Dr. Sol Taylor

1909-S Indian vs. 1909-S VDB Lincoln Cent

By Dr. Sol Taylor
"Making Cents"
Saturday, June 20, 2009

wo scarce coins came out in 1909: the 1909-S Indian head cent and the 1909-S "VDB" Lincoln cent. Both are highly desirable among collectors of small cents.
    The 1909-S Indian has a lower mintage than the 1909-S VDB cent, but for most grades sells for a lot less. This raises the question, why? Usually the coin with the lower mintage has higher market value, but not in this case.
    The reasons come down to simple supply and demand.
    In 1909, excitement over the new Lincoln cent created a frenzy of buying of the new coins. The short five-day period of 1909 VDB cents gobbled up all 26 million Philadelphia-minted cents. However, the much smaller San Francisco Mint issue was probably put into circulation despite its much lower mintage than its cousin issued later in the year (August 1909).
    Thus the 1909-S Indian head cent was overlooked by hoarders and speculators as the new Lincoln cents were eagerly anticipated by the American public.
    In the century since these two coins were released, the market value of the 1909-S Indian was often behind that of the 1909-S VDB cent — although in the 1920s, one could buy uncirculated 1909-S VDB cents for 25 cents each while 1909-S Indian cents in uncirculated condition sold for $1 and more.
    By the time the first coin boards were printed in the 1930s, the empty space in most collections was the 1909-S VDB. Many fewer Indian head cent boards were made and sold, as there were far fewer collectors of that series at the time.
    In fact, to date, the Lincoln cent is the most popular coin series with collectors as witnessed by the number of coin albums sold for the series by the major album makers, Dansco and Whitman.
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    I collected both series when I was in school in the 1930s and managed to find three of the 1909-S VDB cents and never found a 1909-S Indian head cent in change. But since I lived in Brooklyn, S-mint coins were uncommon in circulation.
    I did know old-time collectors such as Bill Tracy, Charles Ruby and Ralph "Curley" Mitchell who lived in California in the 1930s and 1940s and they found both coins in circulation in the early days.
    My late friend Maurice M. Gould, who operated a coin business in Boston at that time, found none of the two coins in circulation but purchased many from collectors who either found them in change or bought them in 1909 when first released.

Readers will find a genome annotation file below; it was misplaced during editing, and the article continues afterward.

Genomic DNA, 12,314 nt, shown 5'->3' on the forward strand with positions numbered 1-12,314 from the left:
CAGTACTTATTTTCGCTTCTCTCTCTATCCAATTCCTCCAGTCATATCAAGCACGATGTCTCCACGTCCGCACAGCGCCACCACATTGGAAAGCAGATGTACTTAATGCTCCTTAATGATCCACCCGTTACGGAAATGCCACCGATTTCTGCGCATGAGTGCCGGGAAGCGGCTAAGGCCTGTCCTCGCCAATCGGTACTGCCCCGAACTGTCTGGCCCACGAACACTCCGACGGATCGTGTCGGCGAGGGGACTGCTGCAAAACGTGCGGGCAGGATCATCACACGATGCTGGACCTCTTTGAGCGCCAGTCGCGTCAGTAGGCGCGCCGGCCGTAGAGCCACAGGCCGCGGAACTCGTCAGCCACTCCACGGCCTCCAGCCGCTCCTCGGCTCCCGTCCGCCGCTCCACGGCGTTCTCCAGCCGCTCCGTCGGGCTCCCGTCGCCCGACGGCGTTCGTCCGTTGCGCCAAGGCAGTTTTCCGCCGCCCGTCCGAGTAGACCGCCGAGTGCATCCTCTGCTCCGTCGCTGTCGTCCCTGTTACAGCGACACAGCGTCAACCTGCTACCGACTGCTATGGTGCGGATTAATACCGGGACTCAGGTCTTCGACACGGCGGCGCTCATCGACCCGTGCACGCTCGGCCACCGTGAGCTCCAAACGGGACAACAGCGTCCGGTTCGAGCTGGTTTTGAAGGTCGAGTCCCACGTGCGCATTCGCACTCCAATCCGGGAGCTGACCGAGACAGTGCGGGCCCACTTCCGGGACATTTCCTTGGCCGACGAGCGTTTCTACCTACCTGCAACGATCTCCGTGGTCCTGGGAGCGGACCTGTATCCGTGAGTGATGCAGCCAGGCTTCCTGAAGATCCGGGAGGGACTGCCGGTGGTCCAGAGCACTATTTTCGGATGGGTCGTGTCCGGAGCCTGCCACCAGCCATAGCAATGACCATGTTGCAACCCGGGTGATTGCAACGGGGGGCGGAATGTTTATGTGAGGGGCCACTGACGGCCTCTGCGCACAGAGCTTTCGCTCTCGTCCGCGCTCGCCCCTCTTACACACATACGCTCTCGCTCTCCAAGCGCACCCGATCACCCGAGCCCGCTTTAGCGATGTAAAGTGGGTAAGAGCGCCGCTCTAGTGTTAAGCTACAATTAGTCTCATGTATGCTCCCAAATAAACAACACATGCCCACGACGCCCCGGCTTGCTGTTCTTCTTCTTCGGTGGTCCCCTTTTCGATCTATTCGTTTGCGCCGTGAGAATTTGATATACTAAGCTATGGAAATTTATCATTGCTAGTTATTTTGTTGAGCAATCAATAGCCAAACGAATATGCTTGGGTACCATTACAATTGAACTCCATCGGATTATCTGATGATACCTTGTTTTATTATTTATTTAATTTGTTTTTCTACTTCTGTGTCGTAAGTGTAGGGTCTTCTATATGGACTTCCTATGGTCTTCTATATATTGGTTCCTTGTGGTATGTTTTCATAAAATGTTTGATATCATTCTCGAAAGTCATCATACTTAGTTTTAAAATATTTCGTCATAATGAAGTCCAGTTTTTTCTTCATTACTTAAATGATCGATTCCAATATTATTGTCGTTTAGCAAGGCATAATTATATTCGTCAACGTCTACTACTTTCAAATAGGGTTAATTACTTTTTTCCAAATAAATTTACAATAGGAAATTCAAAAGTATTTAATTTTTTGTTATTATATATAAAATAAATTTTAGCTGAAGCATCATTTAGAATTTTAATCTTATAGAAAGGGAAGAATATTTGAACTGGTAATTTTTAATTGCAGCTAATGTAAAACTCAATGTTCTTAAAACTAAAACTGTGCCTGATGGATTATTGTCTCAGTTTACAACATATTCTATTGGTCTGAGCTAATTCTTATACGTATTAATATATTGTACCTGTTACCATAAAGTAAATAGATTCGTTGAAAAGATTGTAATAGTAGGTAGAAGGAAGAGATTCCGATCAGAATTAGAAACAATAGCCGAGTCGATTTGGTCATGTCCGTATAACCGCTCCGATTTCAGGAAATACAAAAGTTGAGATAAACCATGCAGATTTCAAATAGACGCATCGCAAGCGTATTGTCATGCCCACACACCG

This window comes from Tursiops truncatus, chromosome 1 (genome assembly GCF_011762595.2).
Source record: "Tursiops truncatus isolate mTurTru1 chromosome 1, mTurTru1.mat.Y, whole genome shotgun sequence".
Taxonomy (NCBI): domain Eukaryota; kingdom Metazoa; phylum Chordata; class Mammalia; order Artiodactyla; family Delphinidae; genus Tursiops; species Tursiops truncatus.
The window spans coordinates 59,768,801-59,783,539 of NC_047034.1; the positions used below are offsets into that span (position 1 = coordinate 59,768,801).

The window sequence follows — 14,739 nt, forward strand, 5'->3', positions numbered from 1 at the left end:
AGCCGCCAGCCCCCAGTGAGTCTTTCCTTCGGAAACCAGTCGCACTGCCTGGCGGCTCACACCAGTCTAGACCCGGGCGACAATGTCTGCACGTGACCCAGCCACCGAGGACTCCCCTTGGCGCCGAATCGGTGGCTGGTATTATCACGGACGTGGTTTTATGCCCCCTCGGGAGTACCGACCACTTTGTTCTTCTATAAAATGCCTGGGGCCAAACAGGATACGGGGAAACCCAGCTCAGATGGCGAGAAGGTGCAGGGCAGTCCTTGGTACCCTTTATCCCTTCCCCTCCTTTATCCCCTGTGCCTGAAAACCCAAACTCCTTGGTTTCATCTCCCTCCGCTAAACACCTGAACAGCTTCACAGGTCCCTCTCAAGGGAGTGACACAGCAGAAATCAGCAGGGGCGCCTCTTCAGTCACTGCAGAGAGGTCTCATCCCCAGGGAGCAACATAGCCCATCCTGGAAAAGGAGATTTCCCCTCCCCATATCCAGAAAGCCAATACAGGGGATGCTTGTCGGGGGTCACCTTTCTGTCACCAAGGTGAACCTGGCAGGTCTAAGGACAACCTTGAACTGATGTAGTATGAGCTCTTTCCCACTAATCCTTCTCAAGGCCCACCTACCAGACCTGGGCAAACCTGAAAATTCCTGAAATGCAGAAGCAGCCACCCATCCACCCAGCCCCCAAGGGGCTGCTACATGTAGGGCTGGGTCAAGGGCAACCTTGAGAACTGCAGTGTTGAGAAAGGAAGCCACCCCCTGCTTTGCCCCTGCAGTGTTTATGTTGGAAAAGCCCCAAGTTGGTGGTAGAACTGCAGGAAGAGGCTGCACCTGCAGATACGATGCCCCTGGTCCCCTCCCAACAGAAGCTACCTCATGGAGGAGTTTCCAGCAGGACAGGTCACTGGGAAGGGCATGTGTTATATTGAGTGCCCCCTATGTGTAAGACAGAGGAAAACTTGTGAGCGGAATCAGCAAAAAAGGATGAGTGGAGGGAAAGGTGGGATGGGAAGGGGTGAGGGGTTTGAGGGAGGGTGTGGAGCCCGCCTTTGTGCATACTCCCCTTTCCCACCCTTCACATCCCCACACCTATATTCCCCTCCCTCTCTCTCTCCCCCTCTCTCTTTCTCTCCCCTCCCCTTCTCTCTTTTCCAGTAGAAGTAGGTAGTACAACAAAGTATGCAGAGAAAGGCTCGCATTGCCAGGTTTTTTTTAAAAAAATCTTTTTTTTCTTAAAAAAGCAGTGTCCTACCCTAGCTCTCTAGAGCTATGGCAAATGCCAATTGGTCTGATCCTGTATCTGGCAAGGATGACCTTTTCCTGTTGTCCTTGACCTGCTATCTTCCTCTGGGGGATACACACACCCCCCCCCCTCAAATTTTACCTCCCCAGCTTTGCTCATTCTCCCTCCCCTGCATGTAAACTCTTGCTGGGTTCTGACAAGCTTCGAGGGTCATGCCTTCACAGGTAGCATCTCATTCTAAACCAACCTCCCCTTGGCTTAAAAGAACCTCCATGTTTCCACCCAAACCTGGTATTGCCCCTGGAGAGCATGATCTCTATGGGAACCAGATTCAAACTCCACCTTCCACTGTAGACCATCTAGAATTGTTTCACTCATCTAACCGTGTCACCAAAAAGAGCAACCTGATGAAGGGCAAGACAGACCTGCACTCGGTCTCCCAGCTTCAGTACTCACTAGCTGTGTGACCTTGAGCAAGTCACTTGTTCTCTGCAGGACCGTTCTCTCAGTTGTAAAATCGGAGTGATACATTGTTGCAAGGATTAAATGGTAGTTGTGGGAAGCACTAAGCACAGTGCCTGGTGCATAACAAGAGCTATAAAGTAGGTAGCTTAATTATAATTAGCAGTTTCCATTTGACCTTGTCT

I visited the coin shop of the late Bob Johnson in San Francisco in 1963 when I was doing postgraduate work at nearby University of California, Berkeley, and he showed me a full roll of uncirculated 1909-S VDB cents he had recently purchased from a woman whose late husband bought them at a bank in 1909. He said he paid $1,000 for the roll. He also mentioned that he never bought a roll of 1909-S Indian head cents, although single coins showed up fairly often from customers who found them in change.
    Over the decades, the aura of the 1909-S VDB cent has grown to the point where choice uncirculated coins are bringing over $10,000 at auction. Uncirculated 1909-S Indians still bring less, although actual population numbers are much lower.
    In the July 2009 price list of California-based L&C Coins, one of the largest retailers of U.S. coins, the following were listed for sale:
    Two 1909S Indian head cents, one graded PCGS VF-30 at $850 and one graded NGC VF-25 at $825. In the same price list were eleven 1909-S VDB cents ranging from a PCGS VF-20 for $1,500 to an NGC MS-65BN for $3,500. This illustrates that scarcity does not always equate to value. The mintage of the 1909-S Indian was 309,000, while the mintage of the 1909-S VDB Lincoln was 484,000.
    There are numerous examples of rare coins bringing very different prices despite their small populations. A good example is the famed 1804 silver dollar; one recently sold for more than $2 million. There are 15 known specimens.
    Going down the list of high-priced coins sold at auction, there are many coins that sold for less than half that amount even though only one or two specimens are known. This exemplifies the old economic axiom that supply and demand is the main pricing factor.